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Bergen: Too Many Schools Lack a Student Newspaper. When Schools Reopen, However They Reopen, Every School Should Have One

By Lara Bergen | August 12, 2020

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Every day, it becomes increasingly clear that the road to societal reforms is steep and often crumbling. I’d like to suggest one simple action we can take right now that will help pave the way for a more solid, stable future: When students return to school, however they return to school, every one should have some kind of student newspaper.

For years, journalists and scholars have lamented the decline of student newspapers. In New York City, where I live and teach, as many as 900,000 students do not have an active school newspaper. Last year, of the city’s 584 public high schools, only 30 — 5 percent — participated in Baruch College’s annual NYC High School Journalism Conference.

Why the dearth of public school student newspapers? Funding is an obvious reason. Yet in the small, Title 1 Manhattan high school where I taught for two years, I started a modest but enthusiastically received school newspaper in my own English class for far less than it would have cost to copy the typical volume of daily handouts (and the inevitable makeup-work packets). A simple online school newspaper (such as those profiled by Mark Keierleber in The 74) might actually be one of the most affordable programs a school can undertake, not to mention one of the best ways, during this pandemic, to ensure that a school community stays informed and engaged.

One highly recommended platform begins at $400 per year and offers a free journalism curriculum, as does the website schooljournalism.org. The Journalism Education Association offers technology and lesson plans, and the New York-based nonprofit I work with, Students Disrupting, is a direct response to the dire need for student journalism in the city. Certain Google products, in addition, are free and simple to use, readily adapted to remote learning and easily shared via social media. (One teacher I know says she thinks her journalism class was the only class not impacted by virtual learning.)

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Importantly, as many a newspaper faculty adviser will tell you, journalism shouldn’t be an elective that imposes extra work and demands more of a teacher’s limited time. Rather, it should be a class that every student takes. Just as we’ve decided that students should be taught how to lead a physically healthy life, be an informed consumer and understand how the Electoral College works (or doesn’t), shouldn’t they also learn the ethics of responsible journalism and citizenship, and the value of a free and fair press? An Advanced Placement journalism class would be a worthy addition to the roster of electives like AP Art History, Music Theory, Psychology and Computer Science.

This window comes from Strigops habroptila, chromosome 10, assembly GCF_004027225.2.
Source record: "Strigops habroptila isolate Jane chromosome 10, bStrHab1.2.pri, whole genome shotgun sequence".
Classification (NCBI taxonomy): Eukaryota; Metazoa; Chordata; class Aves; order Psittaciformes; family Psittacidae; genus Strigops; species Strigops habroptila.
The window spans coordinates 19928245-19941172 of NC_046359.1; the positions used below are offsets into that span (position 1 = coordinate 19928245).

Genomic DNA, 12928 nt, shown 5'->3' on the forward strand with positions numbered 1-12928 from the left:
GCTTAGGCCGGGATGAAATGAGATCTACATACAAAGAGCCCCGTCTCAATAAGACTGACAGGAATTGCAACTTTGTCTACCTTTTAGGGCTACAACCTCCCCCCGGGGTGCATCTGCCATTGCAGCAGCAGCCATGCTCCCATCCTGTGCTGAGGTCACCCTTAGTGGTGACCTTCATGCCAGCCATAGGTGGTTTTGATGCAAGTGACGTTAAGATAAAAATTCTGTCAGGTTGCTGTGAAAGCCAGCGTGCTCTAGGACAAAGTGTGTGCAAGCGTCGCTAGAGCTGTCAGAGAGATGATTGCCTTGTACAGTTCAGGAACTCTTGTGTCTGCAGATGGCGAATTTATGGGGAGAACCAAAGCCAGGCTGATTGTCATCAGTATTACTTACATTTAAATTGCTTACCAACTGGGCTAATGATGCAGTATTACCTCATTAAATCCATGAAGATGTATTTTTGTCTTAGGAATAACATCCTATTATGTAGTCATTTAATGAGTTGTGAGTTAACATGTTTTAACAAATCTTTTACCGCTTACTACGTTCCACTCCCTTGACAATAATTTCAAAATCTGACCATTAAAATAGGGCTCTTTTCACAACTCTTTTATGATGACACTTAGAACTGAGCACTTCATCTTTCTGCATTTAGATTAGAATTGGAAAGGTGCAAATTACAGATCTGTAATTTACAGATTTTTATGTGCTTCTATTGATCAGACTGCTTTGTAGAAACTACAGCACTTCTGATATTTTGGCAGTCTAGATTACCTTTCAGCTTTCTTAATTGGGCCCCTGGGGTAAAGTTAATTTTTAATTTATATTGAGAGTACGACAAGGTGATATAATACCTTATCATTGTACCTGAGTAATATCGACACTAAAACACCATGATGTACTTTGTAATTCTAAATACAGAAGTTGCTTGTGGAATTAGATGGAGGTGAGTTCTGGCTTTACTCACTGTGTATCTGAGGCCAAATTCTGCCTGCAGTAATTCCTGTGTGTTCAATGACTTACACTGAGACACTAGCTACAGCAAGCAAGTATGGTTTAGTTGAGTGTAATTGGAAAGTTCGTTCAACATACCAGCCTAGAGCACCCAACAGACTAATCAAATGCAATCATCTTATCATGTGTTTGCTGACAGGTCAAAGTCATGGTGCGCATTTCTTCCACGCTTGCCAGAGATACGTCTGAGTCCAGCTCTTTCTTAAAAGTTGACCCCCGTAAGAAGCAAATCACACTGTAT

Journalism fits effortlessly into any English Language Arts curriculum, teaching all the mandated subject skills as well as real-world abilities like meeting deadlines, checking facts and assuming responsibility for yourself and for others. There are also the invaluable rewards of seeing your name in print and knowing that your work served some greater purpose; that it was practical as well as personal; that your voice is valued and heard.

Student journalism lends itself to personalized learning and critical thinking, and research shows that “students who take journalism … get better grades in high school, score higher on the ACT and earn higher grades as college freshmen.”

Especially with the current focus on the lack of equity for students of color and the demands for ensuring that they have a voice, student journalism is needed now more than ever. Journalists like Soledad O’Brien and Patrice Peck have called out institutional racism in the newsroom, and to overcome racial disparities in the news media, says Peck, “investment in Black journalists is critical.” One sure way to invest in Black journalists is to invest in Black student journalists first.

There is no reason why 9 out of 10 of the “best” public high schools in New York City should have student papers while 90 percent of the others don’t. Or that while 23 private schools in the city were members of the Columbia Scholastic Press Association in 2013, only seven of the city’s public high schools were.

Students are already recording their lives and the world around them on their smartphones; at this critical time in history, they’re more than primed to have that urge channeled into creating news. As we gear up for the unprecedented road ahead — disrupting and dismantling at the same time we rebuild — I hope schools will seize this opportunity to let all students move to the front and take the wheel.

Lara Bergen is a children’s book author, a New York City educator and a former 12th grade English teacher. She serves on the board of Students Disrupting, a nonprofit with a mission of bringing student newspapers to every high school in New York City.

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